Aims/hypothesis: To test the hypothesis that small size for gestation and poor postnatal growth in preterm infants is associated with higher fasting and post-load plasma glucose and insulin concentrations at 9-12 years of age.
Methods: Prospective follow-up at 9-12 years of 385 preterm children with birth weight less than 1850 g, who had anthropometry recorded at birth, 18 months and 7 years. Fasting plasma glucose, insulin, proinsulin and 32.33 split proinsulin concentrations and glucose and insulin concentrations 30 min after a standard glucose load were measured.
Results: Post-load glucose concentrations were negatively related to birth weight, independently of gestation or subsequent growth. Fasting split proinsulin and 30-min insulin concentrations were highest in children who showed the greatest increase in weight centile between birth and current follow-up, regardless of gestation. When weight during childhood was included, birthweight centile was, however, no longer statistically significant: concentrations of fasting, split, proinsulin and 30-min insulin were highest in those children who had shown the greatest increase in weight centile between 18 months of age and current follow-up, with no evidence of a greater effect in those who were smallest at 18 months.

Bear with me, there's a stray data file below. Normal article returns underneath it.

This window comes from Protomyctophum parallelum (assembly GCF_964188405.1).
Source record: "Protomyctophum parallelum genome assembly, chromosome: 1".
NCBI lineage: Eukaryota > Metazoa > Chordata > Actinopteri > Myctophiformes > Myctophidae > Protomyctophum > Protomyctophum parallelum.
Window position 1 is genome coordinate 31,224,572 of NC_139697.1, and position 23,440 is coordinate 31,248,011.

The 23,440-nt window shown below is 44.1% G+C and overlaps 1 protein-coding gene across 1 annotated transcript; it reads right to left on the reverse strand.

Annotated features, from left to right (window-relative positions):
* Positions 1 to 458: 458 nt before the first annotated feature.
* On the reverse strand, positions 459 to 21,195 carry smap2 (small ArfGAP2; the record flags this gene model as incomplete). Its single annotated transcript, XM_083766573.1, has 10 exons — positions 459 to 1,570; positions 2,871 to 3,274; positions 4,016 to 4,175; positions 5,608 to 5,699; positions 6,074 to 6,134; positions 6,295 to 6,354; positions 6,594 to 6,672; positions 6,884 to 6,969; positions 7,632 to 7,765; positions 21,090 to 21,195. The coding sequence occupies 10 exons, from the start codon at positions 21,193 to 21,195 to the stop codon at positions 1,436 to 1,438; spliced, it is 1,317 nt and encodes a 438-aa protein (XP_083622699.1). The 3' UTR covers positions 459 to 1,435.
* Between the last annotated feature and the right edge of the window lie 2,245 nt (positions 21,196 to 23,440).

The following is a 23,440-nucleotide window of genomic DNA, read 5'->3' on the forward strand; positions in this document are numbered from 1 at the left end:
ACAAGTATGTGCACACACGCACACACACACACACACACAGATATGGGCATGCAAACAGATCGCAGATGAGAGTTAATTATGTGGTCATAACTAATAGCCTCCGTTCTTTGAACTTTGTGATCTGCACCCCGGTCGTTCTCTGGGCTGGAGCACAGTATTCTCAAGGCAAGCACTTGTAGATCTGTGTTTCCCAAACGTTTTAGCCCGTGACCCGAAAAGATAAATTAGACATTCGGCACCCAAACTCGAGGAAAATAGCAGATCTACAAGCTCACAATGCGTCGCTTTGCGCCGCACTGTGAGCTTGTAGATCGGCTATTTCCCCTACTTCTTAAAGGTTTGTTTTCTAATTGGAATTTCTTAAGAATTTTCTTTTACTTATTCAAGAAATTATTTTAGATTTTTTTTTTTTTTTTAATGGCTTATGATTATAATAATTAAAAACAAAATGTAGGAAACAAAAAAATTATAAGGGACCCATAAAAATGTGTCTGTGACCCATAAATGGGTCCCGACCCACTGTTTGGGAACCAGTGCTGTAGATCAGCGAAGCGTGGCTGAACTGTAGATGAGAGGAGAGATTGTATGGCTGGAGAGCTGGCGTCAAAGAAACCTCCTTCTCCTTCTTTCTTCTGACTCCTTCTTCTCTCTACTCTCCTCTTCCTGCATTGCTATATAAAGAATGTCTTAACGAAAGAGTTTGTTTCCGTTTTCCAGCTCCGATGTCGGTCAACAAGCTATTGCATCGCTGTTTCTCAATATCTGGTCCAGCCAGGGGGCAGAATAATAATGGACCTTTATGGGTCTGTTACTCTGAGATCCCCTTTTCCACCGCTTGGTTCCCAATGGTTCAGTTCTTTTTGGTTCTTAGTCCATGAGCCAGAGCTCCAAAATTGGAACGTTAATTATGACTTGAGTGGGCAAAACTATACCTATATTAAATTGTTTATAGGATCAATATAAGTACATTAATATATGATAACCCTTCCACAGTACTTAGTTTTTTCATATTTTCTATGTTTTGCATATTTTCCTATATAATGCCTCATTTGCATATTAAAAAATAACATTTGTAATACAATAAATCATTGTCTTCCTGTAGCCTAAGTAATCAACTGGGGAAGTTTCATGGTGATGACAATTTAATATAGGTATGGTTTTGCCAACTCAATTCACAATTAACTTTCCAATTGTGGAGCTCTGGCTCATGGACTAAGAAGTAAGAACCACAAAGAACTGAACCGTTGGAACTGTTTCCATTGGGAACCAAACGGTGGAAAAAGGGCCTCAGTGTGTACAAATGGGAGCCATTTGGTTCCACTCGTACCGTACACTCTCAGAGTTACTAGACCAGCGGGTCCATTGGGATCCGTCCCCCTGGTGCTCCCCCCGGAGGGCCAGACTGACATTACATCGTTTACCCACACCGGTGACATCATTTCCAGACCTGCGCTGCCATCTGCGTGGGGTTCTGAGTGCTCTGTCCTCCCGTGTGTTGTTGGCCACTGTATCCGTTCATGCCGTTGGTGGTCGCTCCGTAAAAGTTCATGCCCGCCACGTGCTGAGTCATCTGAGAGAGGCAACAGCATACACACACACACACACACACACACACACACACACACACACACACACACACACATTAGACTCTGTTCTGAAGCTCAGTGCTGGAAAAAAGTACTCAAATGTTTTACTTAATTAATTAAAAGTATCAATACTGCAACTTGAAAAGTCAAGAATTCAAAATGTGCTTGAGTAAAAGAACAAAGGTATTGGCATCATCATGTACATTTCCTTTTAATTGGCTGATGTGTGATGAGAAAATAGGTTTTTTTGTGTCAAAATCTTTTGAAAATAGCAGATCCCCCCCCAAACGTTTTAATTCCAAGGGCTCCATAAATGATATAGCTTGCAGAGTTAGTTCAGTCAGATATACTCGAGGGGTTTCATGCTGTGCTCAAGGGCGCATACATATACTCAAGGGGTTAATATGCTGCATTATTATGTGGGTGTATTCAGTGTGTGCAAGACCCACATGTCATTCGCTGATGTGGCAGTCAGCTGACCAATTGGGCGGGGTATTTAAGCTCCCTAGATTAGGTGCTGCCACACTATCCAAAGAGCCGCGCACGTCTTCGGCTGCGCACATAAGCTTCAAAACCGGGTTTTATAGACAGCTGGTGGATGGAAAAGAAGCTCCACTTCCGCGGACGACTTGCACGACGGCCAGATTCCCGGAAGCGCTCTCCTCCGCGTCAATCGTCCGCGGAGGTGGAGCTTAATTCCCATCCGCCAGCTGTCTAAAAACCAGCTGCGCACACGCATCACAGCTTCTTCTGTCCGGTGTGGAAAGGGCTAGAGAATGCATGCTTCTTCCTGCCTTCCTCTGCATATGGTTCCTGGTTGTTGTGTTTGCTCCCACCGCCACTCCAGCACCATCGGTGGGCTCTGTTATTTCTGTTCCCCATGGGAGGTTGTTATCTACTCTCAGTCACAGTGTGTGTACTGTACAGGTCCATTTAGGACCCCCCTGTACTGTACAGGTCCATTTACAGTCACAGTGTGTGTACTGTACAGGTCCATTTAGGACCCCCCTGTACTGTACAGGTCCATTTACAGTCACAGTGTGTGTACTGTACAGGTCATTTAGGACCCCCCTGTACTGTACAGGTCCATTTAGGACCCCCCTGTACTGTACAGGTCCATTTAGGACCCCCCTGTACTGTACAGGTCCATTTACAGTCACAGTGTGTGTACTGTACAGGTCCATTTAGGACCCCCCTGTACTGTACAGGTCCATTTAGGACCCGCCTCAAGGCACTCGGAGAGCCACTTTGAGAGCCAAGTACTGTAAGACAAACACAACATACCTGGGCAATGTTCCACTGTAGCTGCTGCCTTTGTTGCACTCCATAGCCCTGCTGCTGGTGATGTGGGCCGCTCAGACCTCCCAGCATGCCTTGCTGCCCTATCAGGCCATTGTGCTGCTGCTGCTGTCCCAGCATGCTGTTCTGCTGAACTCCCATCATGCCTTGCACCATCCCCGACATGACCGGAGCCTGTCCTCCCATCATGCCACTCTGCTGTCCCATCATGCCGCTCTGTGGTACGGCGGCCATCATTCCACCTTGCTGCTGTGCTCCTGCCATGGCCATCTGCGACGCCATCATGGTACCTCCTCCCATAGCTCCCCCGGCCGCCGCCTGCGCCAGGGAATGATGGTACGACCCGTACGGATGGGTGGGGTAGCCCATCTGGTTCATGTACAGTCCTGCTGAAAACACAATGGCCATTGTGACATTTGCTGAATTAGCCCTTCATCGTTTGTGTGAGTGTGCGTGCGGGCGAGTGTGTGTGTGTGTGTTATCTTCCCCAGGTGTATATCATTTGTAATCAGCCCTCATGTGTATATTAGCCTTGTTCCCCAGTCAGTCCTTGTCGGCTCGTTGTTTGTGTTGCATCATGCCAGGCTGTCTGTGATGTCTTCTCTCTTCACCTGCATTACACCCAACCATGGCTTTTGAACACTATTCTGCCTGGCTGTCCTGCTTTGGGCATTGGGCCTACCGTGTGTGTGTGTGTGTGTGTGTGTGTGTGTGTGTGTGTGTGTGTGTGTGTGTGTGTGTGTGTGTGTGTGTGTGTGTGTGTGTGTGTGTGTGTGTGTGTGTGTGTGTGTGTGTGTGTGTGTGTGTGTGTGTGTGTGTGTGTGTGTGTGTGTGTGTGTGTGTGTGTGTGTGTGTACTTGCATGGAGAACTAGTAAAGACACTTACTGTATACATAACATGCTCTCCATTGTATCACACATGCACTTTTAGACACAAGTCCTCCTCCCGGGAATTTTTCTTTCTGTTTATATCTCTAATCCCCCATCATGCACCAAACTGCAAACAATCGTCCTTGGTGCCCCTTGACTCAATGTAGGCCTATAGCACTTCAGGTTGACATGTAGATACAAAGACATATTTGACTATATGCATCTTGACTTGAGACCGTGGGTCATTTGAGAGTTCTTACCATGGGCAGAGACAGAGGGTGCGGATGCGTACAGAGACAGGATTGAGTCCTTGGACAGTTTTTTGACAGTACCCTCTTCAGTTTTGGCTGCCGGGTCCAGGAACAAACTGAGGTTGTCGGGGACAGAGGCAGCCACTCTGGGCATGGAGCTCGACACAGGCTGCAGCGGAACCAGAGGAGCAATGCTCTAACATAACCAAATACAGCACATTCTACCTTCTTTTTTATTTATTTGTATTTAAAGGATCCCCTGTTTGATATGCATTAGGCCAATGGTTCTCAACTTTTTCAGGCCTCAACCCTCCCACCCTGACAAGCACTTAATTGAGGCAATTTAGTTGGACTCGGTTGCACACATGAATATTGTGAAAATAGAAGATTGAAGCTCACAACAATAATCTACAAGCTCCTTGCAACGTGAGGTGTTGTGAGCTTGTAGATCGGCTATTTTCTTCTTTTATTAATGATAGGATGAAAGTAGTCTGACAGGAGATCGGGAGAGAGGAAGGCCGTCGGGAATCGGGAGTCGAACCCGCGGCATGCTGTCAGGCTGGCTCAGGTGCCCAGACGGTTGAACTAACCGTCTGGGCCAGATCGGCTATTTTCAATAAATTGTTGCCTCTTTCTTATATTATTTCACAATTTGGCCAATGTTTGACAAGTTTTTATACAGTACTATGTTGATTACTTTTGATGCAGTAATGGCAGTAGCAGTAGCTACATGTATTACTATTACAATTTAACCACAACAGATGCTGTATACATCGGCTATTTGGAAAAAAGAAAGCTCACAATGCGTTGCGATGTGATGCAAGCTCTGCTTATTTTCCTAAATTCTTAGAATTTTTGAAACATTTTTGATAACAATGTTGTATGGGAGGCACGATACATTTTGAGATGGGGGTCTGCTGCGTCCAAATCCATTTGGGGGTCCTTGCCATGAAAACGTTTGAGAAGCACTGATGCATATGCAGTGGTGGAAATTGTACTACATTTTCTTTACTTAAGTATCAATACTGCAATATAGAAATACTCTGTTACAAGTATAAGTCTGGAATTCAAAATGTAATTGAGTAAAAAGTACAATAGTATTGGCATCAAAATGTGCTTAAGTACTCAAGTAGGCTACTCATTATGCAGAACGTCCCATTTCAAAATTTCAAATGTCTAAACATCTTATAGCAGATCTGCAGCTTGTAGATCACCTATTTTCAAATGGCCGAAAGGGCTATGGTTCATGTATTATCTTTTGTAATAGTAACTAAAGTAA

Conclusion/interpretation: Our findings suggest that fetal growth influences plasma glucose 30 min after a glucose load in preterm children at 9-12 years. In contrast, childhood weight gain is the most important factor influencing insulin concentrations and this effect is the same regardless of early size.